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A University course to understand why students cheat

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The course wants to get a more in-depth understanding of cheating.

Cheating by students is being investigated in a university course dedicated to understanding the hidden world of academic deception. The course, being run online, is for academics who usually have the task of preventing cheating. It includes a "cheating confessional" to admit to forms of cheating.

Course leader Bernard Bull, from Concordia University Wisconsin, says there is more cheating going on than universities likely to admit. "It´s fair to say that more than half of students have cheated, even if only in some quite small way," said Dr Bull.The rapid rise of online university courses has raised questions about how to prevent students from cheating when they are studying and taking tests from home.

This course, on the Canvas online learning platform, wants to dig deeper into how and why people are actually cheating and find ways to organise courses in a way that will make cheating less likely.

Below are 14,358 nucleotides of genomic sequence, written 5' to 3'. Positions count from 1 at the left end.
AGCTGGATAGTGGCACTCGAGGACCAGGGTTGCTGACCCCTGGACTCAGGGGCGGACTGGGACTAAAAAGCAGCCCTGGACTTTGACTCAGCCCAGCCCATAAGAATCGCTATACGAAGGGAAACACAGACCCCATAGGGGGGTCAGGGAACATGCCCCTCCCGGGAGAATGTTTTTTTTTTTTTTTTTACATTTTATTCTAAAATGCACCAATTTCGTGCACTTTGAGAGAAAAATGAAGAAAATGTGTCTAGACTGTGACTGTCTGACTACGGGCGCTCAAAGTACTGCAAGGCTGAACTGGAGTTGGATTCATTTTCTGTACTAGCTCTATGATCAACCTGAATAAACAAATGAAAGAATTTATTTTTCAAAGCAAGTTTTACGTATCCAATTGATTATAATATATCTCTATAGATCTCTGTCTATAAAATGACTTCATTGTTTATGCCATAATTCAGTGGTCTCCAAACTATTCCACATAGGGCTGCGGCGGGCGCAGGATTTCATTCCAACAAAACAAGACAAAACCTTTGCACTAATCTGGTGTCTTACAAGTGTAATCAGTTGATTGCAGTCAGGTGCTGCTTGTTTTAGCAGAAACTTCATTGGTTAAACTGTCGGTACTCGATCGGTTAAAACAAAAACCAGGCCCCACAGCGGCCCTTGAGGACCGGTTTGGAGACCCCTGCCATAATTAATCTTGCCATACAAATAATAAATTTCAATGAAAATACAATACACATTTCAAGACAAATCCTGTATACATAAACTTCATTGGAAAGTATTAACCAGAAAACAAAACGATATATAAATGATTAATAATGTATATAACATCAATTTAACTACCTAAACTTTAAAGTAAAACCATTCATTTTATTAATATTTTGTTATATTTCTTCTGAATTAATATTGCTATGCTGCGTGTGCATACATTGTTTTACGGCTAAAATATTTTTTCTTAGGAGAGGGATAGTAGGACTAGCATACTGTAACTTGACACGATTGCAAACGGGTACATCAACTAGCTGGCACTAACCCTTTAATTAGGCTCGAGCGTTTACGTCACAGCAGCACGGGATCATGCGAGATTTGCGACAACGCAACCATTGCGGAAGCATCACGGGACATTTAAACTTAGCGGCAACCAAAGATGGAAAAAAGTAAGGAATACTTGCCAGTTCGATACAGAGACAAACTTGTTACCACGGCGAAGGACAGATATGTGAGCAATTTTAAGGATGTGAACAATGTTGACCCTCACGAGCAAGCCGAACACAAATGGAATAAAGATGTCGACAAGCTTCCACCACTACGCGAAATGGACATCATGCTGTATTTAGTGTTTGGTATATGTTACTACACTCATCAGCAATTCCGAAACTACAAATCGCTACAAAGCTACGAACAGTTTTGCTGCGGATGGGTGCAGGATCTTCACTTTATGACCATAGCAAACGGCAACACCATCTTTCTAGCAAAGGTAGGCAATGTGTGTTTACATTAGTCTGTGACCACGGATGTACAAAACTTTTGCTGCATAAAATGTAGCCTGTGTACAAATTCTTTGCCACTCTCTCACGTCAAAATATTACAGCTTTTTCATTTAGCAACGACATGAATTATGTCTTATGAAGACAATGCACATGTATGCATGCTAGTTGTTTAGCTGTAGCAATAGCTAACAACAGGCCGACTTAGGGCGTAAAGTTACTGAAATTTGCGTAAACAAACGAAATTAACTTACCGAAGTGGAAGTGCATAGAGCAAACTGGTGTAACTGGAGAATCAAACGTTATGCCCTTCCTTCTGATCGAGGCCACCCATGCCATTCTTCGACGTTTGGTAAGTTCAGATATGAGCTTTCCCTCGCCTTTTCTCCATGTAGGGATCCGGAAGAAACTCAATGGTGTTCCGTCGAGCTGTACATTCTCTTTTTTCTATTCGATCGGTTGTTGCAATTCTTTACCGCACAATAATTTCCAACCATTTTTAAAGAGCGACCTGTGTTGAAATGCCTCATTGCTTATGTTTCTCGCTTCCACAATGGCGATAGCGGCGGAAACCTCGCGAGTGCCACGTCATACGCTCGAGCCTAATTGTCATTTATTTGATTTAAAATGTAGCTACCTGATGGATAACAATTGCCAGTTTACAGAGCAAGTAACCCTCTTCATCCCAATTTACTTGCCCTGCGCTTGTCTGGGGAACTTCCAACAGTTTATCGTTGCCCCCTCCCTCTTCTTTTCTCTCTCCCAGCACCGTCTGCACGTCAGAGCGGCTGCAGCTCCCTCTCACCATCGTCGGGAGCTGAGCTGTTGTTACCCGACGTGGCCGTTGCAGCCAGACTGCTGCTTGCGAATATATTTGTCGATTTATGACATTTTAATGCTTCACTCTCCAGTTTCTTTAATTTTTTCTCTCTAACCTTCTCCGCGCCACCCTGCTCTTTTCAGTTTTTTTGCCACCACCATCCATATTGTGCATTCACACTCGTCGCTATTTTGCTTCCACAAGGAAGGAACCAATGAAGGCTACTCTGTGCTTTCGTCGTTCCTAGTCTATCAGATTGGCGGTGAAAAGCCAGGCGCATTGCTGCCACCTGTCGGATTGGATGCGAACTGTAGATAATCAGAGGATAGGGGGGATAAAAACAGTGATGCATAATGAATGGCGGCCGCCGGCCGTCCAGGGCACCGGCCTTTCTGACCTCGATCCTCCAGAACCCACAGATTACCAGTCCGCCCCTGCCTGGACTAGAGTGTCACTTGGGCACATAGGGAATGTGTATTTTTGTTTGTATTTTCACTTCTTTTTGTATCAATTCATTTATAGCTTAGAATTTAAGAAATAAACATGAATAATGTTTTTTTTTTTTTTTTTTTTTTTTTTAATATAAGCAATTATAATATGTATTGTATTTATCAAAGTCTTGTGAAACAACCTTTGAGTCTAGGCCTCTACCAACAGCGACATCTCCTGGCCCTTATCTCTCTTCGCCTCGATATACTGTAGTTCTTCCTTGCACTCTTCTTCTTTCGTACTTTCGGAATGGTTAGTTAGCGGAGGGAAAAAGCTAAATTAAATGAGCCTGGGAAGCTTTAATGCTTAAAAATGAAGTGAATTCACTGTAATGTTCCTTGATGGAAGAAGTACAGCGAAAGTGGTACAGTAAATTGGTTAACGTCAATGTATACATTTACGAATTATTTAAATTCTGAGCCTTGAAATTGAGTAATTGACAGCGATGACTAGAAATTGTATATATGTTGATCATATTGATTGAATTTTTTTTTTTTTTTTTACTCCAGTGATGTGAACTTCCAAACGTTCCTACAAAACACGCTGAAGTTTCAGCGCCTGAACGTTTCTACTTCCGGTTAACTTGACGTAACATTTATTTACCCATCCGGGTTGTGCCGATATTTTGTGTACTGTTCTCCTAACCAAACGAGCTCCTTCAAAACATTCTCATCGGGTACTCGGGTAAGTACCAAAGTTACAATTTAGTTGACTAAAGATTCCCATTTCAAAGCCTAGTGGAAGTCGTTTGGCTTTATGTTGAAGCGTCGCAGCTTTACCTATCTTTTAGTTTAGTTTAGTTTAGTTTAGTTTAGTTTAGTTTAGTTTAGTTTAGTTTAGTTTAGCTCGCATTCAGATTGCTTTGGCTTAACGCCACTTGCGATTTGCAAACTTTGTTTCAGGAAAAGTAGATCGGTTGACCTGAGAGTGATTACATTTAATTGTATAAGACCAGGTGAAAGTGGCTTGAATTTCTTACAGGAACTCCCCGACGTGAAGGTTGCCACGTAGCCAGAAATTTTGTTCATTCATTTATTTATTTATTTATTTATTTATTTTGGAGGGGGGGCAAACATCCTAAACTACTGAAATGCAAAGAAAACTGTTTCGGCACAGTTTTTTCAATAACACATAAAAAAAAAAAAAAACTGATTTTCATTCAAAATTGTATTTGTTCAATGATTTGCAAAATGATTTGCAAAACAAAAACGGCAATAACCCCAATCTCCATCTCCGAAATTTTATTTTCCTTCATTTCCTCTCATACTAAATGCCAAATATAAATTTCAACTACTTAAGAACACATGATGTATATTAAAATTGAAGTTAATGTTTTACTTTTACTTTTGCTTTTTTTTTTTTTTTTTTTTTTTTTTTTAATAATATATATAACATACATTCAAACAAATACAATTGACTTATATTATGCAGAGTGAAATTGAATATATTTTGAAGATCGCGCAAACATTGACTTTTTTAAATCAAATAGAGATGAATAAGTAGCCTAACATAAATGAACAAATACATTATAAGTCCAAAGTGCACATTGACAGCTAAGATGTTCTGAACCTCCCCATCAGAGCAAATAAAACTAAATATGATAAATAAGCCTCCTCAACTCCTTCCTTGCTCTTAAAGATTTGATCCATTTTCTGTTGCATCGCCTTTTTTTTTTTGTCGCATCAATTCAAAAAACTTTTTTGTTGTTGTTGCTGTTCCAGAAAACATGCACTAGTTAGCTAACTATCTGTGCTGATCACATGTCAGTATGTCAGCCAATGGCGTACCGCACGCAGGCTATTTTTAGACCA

Dr Bull said that there could be a simplistic view of cheating, based on what he called "poor cheating", which was usually characterised by students getting caught.

This typically involves copying material from the internet and trying to pass it off as the students´ own work. Dr Bull, based in the university´s education department, said people liked to imagine sophisticated "bank robberesque" ways of cheating, but in practice it was much more likely to be cutting and pasting from the internet or relying on someone else´s work.

Often students would have been better to put their efforts into studying, he said, rather than trying to get around plagiarism-detecting software used by universities.

There is also evidence that making students publicly commit to not cheating can be enough to make a difference. In the US, universities can require students to keep these so-called "honour codes".

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